What We Can Learn about Epidemic Response from the 2014-15 Ebola Crisis in Sierra Leone
Darin Christensen, Oeindrila Dube, Johannes Haushofer, Bilal Siddiqi, and Maarten Voors just released two papers (main paper here and companion paper here, with a quick summary of the project here) related to the 2014-15 Ebola crisis in Sierra Leone. Their findings have implications for health systems in the current COVID-19 crisis, particularly when it comes to the importance of testing—so we asked Professor Dube, of the Harris School of Public Policy at the University of Chicago, if she’d explain what they found.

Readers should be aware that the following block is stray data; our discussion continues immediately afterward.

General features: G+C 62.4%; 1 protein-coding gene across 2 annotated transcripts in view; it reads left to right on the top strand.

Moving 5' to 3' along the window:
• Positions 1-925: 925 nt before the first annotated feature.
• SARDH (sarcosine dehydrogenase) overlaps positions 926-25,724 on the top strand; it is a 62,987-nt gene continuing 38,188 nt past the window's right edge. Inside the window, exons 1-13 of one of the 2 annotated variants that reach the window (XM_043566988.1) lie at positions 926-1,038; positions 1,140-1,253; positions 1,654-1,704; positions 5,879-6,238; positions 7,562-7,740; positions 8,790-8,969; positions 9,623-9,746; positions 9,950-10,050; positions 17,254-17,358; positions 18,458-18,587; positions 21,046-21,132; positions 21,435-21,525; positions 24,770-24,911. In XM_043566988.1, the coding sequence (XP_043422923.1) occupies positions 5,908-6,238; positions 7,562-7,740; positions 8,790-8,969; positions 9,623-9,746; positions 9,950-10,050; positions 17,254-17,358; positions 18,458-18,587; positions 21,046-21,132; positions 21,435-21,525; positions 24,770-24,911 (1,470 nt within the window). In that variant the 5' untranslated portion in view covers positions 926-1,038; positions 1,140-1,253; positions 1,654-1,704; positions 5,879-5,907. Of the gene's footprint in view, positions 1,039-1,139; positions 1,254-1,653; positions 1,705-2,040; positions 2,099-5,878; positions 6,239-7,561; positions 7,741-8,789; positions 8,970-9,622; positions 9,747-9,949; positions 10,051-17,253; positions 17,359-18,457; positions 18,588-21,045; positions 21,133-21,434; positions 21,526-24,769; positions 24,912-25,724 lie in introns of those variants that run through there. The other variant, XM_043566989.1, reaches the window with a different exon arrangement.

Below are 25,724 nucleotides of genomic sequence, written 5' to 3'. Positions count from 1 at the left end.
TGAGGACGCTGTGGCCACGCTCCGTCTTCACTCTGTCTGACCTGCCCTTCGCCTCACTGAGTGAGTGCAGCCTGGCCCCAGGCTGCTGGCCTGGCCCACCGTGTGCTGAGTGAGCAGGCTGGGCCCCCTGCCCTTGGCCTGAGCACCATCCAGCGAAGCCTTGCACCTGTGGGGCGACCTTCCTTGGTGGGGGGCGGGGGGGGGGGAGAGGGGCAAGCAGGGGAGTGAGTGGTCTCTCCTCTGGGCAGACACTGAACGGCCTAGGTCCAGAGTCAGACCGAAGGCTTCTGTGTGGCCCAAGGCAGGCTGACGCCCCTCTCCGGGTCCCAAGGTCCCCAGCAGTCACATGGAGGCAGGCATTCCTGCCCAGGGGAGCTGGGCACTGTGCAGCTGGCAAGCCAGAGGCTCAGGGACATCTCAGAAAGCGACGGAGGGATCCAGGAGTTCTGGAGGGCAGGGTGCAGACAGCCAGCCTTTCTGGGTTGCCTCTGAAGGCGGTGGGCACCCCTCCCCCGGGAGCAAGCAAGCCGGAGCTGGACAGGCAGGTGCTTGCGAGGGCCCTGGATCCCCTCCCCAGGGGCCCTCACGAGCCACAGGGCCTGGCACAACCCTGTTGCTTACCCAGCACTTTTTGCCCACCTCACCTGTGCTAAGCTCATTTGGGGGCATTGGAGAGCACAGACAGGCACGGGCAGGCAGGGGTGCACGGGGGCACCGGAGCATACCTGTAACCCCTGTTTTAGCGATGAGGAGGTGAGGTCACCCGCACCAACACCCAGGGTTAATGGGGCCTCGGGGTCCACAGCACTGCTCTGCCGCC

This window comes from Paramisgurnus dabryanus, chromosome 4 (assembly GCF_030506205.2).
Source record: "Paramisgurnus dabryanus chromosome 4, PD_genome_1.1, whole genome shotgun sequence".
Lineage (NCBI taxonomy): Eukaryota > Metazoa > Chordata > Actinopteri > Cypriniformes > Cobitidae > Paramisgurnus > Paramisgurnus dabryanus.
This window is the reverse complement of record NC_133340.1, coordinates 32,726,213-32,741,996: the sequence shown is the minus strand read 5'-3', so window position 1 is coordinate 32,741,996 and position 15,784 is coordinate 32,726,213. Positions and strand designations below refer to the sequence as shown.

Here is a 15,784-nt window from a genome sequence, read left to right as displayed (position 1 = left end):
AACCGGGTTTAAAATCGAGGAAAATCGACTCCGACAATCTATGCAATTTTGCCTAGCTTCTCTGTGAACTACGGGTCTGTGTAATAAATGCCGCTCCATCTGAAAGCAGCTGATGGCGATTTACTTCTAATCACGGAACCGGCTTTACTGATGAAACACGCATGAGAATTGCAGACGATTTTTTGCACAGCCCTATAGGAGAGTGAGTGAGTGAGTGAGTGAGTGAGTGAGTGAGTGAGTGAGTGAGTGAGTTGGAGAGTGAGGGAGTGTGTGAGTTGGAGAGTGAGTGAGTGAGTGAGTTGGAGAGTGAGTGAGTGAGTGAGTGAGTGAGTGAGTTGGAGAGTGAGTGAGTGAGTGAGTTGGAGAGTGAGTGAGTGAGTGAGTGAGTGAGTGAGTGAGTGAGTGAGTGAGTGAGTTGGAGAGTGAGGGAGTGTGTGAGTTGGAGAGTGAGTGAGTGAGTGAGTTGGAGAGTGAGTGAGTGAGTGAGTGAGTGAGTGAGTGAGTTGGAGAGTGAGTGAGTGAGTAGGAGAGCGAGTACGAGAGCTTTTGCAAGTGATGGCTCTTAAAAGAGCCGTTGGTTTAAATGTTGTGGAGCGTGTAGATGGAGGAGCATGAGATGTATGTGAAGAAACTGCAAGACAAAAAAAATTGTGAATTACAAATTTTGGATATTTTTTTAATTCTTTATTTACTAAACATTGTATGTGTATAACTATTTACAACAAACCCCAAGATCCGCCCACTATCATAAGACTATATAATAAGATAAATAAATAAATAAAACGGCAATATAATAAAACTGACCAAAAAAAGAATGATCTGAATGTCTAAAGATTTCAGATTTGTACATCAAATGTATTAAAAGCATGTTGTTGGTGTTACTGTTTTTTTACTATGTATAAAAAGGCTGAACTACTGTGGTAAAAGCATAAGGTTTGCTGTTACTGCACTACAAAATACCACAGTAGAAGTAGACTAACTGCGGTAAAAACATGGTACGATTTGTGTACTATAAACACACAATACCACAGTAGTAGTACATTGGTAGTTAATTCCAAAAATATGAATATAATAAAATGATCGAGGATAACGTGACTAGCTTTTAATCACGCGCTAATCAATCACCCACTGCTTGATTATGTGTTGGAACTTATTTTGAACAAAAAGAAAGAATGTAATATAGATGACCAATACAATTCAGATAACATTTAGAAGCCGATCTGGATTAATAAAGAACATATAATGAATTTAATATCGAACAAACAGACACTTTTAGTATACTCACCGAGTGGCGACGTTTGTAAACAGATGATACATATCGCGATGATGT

Let’s start off by explaining the study you set out to do and why?
In 2011, Sierra Leone was in pretty bad shape health-wise. 149 out of every 1,000 babies would die before age five, the second-worst ranking in the world. The government had passed a new free healthcare initiative and boosted wages for healthcare workers, but was still worried that clinic staff might shirk or charge people if nobody was monitoring them. And as you can imagine, it didn’t have much budget to work with for monitoring.
So we worked with our partners in the Government of Sierra Leone, three international NGOs, and IPA to randomize 254 clinics serving about 15 percent of the country. We tried two approaches:
- The first approach was social recognition for clinic staff. Clinics competed to be the best or most improved in their district (though they didn’t know exactly how they’d be scored). And the staff at the winning clinics received plaques in a public ceremony.